“When we come onto a campus for expansion, the history and tradition of the chapter is important to us, but expansion is also an opportunity to bring in new opportunities to the chapter,” Rosencrans said. “We seek out student leaders who want to challenge the status quo and be part of a change on campus to invigorate a positive culture.”  

Rosencrans said diversity, equity and inclusion initiatives are being put in place on a national and chapter level to ensure a welcoming environment for brothers and community members. For example, the national fraternity pledged $250,000 in need-based scholarships in August 2021 for first-generation members initiated in the 2021-22 academic year. Rosencrans discussed how the national Phi Delt fraternity has initiated programs to combat issues with Greek Life and fraternities brought to light by the national and campus-wide Abolish Greek Life movement.

“[Expansion] drives diversity for our organization,” Rosencrans said. “We’re seeing a lot of interest in the fraternity system currently, and when you couple that interest with peer-to-peer accountability, it really challenges fraternities to ensure that they are bringing in the best members. The Abolish Greek Life movement is still very visible [on Vanderbilt’s campus], but I think there are more constructive conversations occurring as a result; we’re excited to join those conversations.”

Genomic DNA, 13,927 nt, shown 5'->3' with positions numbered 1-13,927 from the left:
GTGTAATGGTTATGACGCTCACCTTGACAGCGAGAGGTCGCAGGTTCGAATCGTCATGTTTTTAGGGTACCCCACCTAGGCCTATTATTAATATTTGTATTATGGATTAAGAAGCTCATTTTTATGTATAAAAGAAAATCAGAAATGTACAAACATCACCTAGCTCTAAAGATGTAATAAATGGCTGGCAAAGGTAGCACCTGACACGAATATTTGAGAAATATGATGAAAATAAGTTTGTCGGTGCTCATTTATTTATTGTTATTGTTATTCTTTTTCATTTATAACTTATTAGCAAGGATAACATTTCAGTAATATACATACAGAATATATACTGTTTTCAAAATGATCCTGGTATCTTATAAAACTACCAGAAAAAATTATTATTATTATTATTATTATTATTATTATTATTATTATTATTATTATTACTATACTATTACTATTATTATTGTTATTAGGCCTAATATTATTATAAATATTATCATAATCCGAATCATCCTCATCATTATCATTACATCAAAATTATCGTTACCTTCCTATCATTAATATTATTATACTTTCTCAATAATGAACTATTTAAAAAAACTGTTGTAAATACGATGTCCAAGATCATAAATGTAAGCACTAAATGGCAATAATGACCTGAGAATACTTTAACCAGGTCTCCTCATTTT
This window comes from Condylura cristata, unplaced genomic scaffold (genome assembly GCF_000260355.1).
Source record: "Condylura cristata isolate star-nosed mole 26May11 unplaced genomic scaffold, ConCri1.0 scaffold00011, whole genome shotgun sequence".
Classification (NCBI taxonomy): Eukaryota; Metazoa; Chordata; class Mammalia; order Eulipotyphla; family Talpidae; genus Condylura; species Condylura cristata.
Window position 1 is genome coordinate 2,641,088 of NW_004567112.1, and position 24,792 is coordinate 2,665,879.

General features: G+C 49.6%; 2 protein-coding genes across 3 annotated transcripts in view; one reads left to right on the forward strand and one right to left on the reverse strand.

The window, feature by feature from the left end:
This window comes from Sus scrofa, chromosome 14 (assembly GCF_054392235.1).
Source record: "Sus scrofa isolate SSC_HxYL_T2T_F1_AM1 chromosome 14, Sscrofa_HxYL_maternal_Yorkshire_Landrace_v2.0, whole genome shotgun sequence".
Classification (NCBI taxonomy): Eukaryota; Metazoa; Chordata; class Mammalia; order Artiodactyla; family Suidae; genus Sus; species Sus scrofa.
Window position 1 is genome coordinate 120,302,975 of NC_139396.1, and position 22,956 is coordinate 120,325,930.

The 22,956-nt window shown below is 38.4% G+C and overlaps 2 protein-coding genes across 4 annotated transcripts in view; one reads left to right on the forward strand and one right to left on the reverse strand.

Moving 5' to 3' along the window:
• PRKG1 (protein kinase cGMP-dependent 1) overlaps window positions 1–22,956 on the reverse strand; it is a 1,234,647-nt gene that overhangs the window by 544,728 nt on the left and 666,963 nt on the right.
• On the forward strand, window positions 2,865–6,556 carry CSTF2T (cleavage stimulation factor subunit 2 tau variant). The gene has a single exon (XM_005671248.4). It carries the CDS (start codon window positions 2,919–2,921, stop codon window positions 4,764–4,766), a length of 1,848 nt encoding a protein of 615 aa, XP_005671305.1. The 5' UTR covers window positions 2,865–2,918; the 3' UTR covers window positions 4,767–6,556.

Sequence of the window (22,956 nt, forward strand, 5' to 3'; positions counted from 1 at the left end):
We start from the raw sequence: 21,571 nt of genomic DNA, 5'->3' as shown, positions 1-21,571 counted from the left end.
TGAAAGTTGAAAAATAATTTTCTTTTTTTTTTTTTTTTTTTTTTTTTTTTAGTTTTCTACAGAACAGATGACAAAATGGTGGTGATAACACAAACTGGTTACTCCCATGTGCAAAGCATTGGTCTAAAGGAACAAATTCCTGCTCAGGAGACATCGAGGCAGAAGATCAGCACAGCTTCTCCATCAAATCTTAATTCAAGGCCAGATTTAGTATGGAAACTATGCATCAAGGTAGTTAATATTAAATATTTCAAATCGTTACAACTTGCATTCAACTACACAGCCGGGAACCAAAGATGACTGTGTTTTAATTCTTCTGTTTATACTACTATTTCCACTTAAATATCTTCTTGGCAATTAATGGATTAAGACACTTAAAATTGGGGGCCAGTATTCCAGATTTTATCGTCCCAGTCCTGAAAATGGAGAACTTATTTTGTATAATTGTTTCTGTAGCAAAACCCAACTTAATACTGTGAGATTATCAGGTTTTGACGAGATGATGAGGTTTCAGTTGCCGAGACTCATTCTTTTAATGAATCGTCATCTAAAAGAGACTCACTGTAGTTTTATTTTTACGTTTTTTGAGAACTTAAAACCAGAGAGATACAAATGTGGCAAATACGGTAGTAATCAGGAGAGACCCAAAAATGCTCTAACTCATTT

Under the guidance of the newly-established national diversity and inclusion committee, Rosencrans said that these values will be reflected during recruitment, which will begin in Spring 2022. Robbie Nunes, Phi Delt national recruitment specialist, will be the advisor for the chapter’s expansion. All students initiated into Phi Delt in Spring 2022 will be re-founders of the chapter.

“We [Rosencrans and Nunes] spent some timing talking with campus faculty and staff from the Fraternity and Sorority Life Office [OGL] and from the Student Involvement Office as well as many other different offices on campus and some students to learn more about the campus,” Rosencrans. “Our goal is to listen to those conversations and be able to provide the opportunities that the students are looking for and that the faculty and staff want to see from a fraternity.”

Rosencrans explained that recruitment will include one-on-one interviews with rushes to assess their alignment with Phi Delt’s three core values: friendship, sound learning and rectitude. Furthermore, he stated that group activities will be implemented during the rush process to evaluate rushes’ interpersonal dynamics and interactions. 

The Interfraternity Council (IFC) did not respond to The Hustler’s request for comment regarding Phi Delt’s return to campus.